Thursday, January 19, 2012
And again, we'll try not to notice the derogatory Irish references of red-haired dancing people in green with poorly reflected accents, or the fact that it's just weird to have a little boy in a man's football locker room after a big sweaty game. Joe Paterno, folks, Joe Paterno.
So the boy was about my age when that ad came out. I'm guessing here, because it's not like they flash the kid's age on the screen and say, "Look at this little boy who's so strong and boy-like in his rough and tumble boy way of being a boy. Which you aren't, Mia, for you are a girl and therefore not boy-strong." But alas, they might as well have done that because it became like a personal challenge to prove that I was stronger than the twerp. Maybe because it was the 80s and women were wearing bigger shoulder pads than even those football players needed. Maybe it was because the climate of the time was the unstoppable force of womanhood trying to break through the glass ceiling of business. I dunno, but I KNEW I was stronger than that boy. In a quest, rather like my own Labyrinth to self-awareness, I needed to demonstrate my girl-power.
Mom was not pleased to find broken soap in every bathroom of the house. Or otherwise unopened bars still in the cupboard.
I was sad when my challenge to prove I was stronger than boy-ness, and equal in strength to Joe Montana came to an end. But TV provided a new challenge. LAY'S POTATO CHIPS!!!! "You can't eat just one." Wanna bet? Those boys on the ad may be unable to eat just one luscious sour cream and onion chip, hear it crack between their hard teeth and dissolve like greasy sin on their tongues. THEY might not have been able to impress their fawning female girlfriends with their will-power to resist. BUT I COULD. I, in my ten or twelve year old girl-glory COULD!
I was on a mission. I opened every bag of chips in the house and in grandma's. I even opened the ones in the grocery carts before they were purchased. I didn't just stop at Lay's, but their competitor, Ruffles (they have ridges, y'all), Doritos, Frito Lay, Cheetos! Was it really my fault that they went stale so quickly after opening?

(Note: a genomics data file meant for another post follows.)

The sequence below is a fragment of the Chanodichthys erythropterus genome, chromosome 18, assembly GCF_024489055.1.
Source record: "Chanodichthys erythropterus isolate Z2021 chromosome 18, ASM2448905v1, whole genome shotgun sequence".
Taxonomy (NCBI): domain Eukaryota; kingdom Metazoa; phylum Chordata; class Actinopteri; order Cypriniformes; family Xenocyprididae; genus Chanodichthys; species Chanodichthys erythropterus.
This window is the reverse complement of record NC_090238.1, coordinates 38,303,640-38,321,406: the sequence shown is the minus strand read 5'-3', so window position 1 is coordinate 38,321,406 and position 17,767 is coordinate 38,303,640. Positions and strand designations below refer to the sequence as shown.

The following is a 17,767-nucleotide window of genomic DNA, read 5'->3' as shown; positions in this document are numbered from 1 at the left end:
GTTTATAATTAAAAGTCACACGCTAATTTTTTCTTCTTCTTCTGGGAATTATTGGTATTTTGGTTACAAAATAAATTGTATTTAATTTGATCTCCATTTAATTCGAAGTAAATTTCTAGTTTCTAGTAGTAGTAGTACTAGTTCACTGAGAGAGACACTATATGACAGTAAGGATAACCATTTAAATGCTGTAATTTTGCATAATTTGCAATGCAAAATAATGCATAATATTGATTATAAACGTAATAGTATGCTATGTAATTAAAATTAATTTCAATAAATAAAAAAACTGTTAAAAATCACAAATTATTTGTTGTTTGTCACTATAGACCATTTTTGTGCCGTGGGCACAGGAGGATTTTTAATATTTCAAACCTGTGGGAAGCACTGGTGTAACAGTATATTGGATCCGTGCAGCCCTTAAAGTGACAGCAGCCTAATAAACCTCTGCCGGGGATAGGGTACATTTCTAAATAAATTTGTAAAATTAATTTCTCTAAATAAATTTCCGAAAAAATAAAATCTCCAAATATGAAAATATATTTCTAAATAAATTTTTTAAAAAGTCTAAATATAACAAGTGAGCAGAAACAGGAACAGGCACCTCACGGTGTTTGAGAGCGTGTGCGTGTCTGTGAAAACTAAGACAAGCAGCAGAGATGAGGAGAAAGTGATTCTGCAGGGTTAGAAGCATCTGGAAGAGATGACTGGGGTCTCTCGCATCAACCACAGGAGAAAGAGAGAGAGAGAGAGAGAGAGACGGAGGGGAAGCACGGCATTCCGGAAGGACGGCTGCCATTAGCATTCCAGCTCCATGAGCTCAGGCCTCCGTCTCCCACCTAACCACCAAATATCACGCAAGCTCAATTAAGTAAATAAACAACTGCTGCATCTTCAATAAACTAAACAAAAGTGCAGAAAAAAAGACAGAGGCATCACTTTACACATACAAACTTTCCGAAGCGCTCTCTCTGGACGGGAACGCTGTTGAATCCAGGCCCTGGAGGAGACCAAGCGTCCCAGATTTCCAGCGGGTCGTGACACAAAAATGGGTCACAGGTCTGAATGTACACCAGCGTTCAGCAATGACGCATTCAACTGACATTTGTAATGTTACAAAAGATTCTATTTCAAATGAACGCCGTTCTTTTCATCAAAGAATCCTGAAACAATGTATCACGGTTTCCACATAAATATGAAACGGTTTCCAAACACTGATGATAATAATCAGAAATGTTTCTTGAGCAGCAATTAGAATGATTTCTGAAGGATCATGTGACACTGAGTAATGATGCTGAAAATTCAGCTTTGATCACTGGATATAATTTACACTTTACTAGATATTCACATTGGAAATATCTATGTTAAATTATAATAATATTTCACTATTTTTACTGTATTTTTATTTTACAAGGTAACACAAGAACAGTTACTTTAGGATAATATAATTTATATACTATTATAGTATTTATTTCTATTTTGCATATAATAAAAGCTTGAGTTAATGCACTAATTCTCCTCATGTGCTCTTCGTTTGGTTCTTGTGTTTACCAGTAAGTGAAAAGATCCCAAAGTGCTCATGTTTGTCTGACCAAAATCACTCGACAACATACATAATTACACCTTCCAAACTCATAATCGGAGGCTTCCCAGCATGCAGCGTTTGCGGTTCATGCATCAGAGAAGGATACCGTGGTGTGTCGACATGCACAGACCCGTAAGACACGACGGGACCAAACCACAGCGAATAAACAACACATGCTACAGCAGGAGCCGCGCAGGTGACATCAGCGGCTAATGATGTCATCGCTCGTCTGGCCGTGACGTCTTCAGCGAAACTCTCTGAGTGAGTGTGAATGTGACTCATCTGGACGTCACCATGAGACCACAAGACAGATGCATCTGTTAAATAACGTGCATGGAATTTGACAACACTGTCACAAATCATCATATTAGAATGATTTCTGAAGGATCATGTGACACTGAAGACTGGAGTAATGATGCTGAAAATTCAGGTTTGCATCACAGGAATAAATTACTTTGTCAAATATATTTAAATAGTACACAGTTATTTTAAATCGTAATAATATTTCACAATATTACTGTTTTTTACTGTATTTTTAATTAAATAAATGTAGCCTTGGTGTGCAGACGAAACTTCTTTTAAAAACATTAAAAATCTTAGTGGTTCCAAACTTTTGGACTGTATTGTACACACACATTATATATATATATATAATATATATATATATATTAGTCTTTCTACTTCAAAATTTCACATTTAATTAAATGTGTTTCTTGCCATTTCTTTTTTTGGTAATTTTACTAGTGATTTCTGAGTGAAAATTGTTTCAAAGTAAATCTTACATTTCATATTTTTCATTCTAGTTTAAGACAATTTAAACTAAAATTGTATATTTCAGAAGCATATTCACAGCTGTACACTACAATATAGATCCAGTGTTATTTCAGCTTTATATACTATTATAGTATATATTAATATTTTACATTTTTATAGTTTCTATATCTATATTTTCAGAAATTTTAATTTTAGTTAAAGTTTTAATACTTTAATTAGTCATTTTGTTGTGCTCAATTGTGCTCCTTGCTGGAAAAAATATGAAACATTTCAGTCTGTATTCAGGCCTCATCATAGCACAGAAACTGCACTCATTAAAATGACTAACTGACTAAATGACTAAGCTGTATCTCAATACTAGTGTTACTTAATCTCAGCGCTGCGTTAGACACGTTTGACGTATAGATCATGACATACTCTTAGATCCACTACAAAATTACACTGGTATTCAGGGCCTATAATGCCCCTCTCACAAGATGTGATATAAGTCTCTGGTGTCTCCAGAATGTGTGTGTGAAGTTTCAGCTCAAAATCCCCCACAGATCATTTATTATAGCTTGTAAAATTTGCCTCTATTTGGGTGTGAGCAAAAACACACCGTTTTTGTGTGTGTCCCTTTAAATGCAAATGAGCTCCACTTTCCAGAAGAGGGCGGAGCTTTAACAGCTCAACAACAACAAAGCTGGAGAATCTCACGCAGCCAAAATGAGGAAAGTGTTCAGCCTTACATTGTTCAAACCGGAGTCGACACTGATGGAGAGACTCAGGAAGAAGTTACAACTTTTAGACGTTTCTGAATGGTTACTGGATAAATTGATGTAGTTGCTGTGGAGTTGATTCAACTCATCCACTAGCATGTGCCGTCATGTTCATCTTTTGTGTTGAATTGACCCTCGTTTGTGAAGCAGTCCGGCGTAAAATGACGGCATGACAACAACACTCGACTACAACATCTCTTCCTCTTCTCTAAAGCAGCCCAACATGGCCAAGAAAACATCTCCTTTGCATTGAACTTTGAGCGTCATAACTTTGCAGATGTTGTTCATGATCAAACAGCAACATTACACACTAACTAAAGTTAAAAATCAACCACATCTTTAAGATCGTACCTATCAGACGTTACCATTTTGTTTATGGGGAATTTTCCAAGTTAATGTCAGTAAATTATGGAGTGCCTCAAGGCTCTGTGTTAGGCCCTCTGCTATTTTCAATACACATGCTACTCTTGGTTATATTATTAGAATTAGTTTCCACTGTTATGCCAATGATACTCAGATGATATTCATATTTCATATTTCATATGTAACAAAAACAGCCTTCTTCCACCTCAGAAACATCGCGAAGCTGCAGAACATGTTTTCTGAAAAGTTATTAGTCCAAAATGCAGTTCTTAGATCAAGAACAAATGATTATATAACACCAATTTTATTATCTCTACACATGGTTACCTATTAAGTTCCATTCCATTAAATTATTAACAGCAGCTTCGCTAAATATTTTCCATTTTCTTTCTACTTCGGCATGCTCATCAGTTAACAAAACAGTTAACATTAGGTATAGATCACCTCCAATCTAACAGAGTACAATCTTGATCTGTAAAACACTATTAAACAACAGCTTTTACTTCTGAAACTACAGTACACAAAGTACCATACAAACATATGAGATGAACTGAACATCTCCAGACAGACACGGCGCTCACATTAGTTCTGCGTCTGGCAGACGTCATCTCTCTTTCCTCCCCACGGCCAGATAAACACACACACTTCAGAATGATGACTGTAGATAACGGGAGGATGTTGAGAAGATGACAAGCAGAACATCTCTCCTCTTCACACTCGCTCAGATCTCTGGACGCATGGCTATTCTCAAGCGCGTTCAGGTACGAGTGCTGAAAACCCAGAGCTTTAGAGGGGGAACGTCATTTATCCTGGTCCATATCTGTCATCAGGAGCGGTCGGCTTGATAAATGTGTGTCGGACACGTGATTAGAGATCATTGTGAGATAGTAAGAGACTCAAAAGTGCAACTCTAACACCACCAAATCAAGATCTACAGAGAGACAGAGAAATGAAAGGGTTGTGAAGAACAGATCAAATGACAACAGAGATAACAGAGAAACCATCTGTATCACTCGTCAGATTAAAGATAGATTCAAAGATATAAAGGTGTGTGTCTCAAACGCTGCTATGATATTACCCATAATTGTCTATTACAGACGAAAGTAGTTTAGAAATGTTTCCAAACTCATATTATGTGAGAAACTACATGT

Unfortunately, I saw a dilemma. Eating just one needed parameters. Just one at a time? Just one at a sitting? Just one for one entire bag? Because now I'd opened them. When the family had burgers, I couldn't eat chips! I'd already had my one! But did I just have one? I had opened every bag. Didn't that mean I'd had more than one and in my quest to perfect the challenge, I'd crippled myself by eating several of every kind? And did eating just one mean one of each flavor. Egads! What to do?
Simple, I decided I had won the Lay's challenge and there on never ate Lay's again, preferring Ruffles who didn't make up such ridiculous rules. That stubborn streak continued until about five years ago when I wondered why I preferred Ruffles when those nasty little ridges made the roof of my mouth sore.
M&Ms had a challenge to. Do you remember? "Melts in your mouth, not in your hand." I could promise you that they absolutely melted in my mouth. Grandma used to keep a candy dish stocked with M&Ms. Once that ad hit the airwaves, I knew what I had to do. I had to hold M&Ms in my chubby little hand until they melted. I was sadly disappointed. It didn't take long at all. Not a worthy challenge for a girl bent of proving her might. SO I FROZE THEM FIRST! Aha! Brilliant plan, little Mia! They were damn cold but I suffered through. I played, my fist tightly clenched to protect them. I didn't peak for an hour even after my palm felt mushy. Why? Because I didn't just want to win, I wanted to devastate!!!!!!
Now in my adulthood, I'm looking for that fearless little girl again. I knew myself back then. I knew I was unstoppable. I was the queen of my little world and powerful. The only challenge I'd been unable to beat was ripping the phonebook in two. I did compensate by ripping every single page in half, including the cover on both the yellow, white and community books. Again, not a pleased Momma out of that, but I didn't care.
I'm searching for that strength of conviction. Where did it go in thirty years? What happened to make her retreat and by golly where's the key to the door so I can unlock her. I need some of that, "Don't tell me I can't" attitude.